By Robert Harris
MILK LINK members have backed their boards plans to restructure the co-op to enable it to move into processing.
About a quarter of the co-ops 3000 members voted at a special general meeting held last week, says the company, and over 95% supported the proposals.
More than 1500 members have already returned Financial Support Agreement forms, which gives the co-op the right to retain up to 0.5ppl from each member to invest in a capital account. The money is repayable with interest on retirement.
The new structure, based on European models, will give members voting rights according to the volume of milk they produce, giving larger producers more say in the running of the company.
“By becoming a significant processor with a balance of products, we will be able to redirect the profit we add back to members through their milk price,” said chief executive, Barry Nicholls.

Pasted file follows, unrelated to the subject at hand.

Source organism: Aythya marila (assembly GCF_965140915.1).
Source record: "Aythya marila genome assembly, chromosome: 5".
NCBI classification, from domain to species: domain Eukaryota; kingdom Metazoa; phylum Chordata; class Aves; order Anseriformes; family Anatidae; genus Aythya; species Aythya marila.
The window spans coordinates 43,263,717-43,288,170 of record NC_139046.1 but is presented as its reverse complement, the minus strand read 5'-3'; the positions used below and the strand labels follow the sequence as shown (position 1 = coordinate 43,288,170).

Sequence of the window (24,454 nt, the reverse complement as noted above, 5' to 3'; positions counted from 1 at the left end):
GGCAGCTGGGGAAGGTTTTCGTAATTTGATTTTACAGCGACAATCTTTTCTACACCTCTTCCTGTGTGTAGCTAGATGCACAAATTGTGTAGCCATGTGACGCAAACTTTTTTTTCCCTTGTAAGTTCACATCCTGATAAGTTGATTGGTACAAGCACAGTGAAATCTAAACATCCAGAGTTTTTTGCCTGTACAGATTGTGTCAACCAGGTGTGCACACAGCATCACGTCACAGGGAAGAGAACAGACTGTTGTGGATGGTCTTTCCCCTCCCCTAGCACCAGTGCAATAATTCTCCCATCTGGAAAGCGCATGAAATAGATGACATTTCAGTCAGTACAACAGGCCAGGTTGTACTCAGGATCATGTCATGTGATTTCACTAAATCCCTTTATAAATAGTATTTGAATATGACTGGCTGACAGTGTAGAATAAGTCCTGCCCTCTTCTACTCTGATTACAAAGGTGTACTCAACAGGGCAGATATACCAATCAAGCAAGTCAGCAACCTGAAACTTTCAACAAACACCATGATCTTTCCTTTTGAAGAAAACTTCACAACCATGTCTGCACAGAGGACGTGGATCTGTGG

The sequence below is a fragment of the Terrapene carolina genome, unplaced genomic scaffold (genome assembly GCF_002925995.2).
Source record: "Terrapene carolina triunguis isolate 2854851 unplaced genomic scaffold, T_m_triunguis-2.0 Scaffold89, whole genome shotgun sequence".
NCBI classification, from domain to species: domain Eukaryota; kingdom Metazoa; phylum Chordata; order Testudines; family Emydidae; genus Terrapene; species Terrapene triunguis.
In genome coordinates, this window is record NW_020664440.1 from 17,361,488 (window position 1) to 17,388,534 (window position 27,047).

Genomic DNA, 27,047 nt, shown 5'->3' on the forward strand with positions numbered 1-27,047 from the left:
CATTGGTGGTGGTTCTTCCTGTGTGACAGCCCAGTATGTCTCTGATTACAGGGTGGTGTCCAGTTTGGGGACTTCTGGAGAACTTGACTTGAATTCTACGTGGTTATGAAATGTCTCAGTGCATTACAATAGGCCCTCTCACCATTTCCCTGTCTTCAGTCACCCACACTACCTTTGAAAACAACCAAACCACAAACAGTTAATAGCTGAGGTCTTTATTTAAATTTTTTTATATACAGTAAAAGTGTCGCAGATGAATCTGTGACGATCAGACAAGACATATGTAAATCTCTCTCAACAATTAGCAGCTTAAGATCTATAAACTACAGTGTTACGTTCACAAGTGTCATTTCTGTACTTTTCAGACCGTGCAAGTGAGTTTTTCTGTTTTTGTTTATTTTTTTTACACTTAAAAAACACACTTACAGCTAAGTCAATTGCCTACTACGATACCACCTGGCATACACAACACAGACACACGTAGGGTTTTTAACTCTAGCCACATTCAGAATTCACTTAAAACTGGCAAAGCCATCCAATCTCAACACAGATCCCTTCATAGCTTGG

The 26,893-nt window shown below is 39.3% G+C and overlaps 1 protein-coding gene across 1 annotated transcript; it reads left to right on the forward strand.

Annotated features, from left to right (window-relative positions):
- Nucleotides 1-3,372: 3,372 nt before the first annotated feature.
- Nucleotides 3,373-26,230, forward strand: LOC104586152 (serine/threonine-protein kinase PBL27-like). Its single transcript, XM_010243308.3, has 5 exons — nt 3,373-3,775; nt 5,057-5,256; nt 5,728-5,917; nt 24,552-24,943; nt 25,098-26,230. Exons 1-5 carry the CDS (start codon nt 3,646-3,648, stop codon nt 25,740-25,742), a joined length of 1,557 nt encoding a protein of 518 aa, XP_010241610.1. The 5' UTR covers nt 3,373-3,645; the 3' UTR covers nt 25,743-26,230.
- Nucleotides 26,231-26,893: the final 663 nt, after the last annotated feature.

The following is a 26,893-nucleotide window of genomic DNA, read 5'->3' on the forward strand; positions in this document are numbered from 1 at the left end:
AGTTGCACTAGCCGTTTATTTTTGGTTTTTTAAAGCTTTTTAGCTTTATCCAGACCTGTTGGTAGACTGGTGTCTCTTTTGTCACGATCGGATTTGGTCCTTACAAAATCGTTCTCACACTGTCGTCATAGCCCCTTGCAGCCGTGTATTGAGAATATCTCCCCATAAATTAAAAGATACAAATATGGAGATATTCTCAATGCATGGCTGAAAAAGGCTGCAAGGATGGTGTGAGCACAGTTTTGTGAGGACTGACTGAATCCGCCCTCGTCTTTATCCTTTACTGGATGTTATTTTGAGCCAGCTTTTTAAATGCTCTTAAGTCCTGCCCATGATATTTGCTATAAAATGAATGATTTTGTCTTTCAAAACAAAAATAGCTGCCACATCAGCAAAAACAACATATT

Another farmer-owned business, United Milk, is also claiming recent success, saying that its ongoing recruitment drive has doubled the amount of milk committed to the group.
“The new milk supply reflects farmers growing confidence in United Milk as a quota-holding milk broker soon to be underpinned by the opening of the 800m litres a year butter/powder plant at Westbury,” said chief executive, Don Morris.
The 45 million plant is due to open in May 2002, and the company has started recruiting the first of the 75 people it will employ.
A further 15 drivers will be needed after the companys decision to invest 1.4m in 10 new tankers, more than doubling the size of its fleet.